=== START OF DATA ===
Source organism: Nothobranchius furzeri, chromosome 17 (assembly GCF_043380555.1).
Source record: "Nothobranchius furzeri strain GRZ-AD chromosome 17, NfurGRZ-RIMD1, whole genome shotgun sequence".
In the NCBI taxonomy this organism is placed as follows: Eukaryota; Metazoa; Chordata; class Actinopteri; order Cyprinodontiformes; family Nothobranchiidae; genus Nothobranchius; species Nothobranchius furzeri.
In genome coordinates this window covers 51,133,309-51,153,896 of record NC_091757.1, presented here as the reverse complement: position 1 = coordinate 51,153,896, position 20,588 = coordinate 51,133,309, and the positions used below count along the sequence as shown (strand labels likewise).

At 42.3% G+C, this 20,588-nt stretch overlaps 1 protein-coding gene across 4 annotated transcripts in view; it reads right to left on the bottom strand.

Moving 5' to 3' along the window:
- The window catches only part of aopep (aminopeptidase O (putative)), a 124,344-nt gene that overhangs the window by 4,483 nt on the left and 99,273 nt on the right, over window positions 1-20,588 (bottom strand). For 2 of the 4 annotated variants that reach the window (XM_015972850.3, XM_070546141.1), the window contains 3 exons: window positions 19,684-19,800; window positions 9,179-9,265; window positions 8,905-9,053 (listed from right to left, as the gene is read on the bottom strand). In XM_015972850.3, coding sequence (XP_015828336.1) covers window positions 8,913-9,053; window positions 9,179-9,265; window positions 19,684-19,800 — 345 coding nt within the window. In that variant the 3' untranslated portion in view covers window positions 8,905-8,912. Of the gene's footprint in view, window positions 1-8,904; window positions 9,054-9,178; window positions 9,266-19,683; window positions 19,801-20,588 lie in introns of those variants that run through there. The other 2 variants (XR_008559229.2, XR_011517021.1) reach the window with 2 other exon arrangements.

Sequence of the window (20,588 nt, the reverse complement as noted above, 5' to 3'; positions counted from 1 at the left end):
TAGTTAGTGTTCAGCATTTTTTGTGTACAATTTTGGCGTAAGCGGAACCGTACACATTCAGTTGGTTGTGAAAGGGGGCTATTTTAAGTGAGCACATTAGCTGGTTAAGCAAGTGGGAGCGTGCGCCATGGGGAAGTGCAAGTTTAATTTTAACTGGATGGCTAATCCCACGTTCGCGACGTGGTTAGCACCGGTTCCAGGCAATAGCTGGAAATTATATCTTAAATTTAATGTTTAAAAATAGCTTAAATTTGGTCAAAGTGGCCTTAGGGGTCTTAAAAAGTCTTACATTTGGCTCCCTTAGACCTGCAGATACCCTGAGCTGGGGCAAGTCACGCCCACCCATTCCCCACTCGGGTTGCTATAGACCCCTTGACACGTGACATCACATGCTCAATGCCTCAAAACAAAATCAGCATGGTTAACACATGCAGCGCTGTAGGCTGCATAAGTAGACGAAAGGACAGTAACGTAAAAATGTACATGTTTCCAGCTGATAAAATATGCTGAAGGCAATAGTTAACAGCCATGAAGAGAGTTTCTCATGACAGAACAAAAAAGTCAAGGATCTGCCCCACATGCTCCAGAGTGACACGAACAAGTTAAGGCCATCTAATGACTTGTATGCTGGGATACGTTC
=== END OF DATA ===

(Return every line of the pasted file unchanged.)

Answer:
Source organism: Nothobranchius furzeri, chromosome 17 (assembly GCF_043380555.1).
Source record: "Nothobranchius furzeri strain GRZ-AD chromosome 17, NfurGRZ-RIMD1, whole genome shotgun sequence".
In the NCBI taxonomy this organism is placed as follows: Eukaryota; Metazoa; Chordata; class Actinopteri; order Cyprinodontiformes; family Nothobranchiidae; genus Nothobranchius; species Nothobranchius furzeri.
In genome coordinates this window covers 51,133,309-51,153,896 of record NC_091757.1, presented here as the reverse complement: position 1 = coordinate 51,153,896, position 20,588 = coordinate 51,133,309, and the positions used below count along the sequence as shown (strand labels likewise).

At 42.3% G+C, this 20,588-nt stretch overlaps 1 protein-coding gene across 4 annotated transcripts in view; it reads right to left on the bottom strand.

Moving 5' to 3' along the window:
- The window catches only part of aopep (aminopeptidase O (putative)), a 124,344-nt gene that overhangs the window by 4,483 nt on the left and 99,273 nt on the right, over window positions 1-20,588 (bottom strand). For 2 of the 4 annotated variants that reach the window (XM_015972850.3, XM_070546141.1), the window contains 3 exons: window positions 19,684-19,800; window positions 9,179-9,265; window positions 8,905-9,053 (listed from right to left, as the gene is read on the bottom strand). In XM_015972850.3, coding sequence (XP_015828336.1) covers window positions 8,913-9,053; window positions 9,179-9,265; window positions 19,684-19,800 — 345 coding nt within the window. In that variant the 3' untranslated portion in view covers window positions 8,905-8,912. Of the gene's footprint in view, window positions 1-8,904; window positions 9,054-9,178; window positions 9,266-19,683; window positions 19,801-20,588 lie in introns of those variants that run through there. The other 2 variants (XR_008559229.2, XR_011517021.1) reach the window with 2 other exon arrangements.

Sequence of the window (20,588 nt, the reverse complement as noted above, 5' to 3'; positions counted from 1 at the left end):
TAGTTAGTGTTCAGCATTTTTTGTGTACAATTTTGGCGTAAGCGGAACCGTACACATTCAGTTGGTTGTGAAAGGGGGCTATTTTAAGTGAGCACATTAGCTGGTTAAGCAAGTGGGAGCGTGCGCCATGGGGAAGTGCAAGTTTAATTTTAACTGGATGGCTAATCCCACGTTCGCGACGTGGTTAGCACCGGTTCCAGGCAATAGCTGGAAATTATATCTTAAATTTAATGTTTAAAAATAGCTTAAATTTGGTCAAAGTGGCCTTAGGGGTCTTAAAAAGTCTTACATTTGGCTCCCTTAGACCTGCAGATACCCTGAGCTGGGGCAAGTCACGCCCACCCATTCCCCACTCGGGTTGCTATAGACCCCTTGACACGTGACATCACATGCTCAATGCCTCAAAACAAAATCAGCATGGTTAACACATGCAGCGCTGTAGGCTGCATAAGTAGACGAAAGGACAGTAACGTAAAAATGTACATGTTTCCAGCTGATAAAATATGCTGAAGGCAATAGTTAACAGCCATGAAGAGAGTTTCTCATGACAGAACAAAAAAGTCAAGGATCTGCCCCACATGCTCCAGAGTGACACGAACAAGTTAAGGCCATCTAATGACTTGTATGCTGGGATACGTTC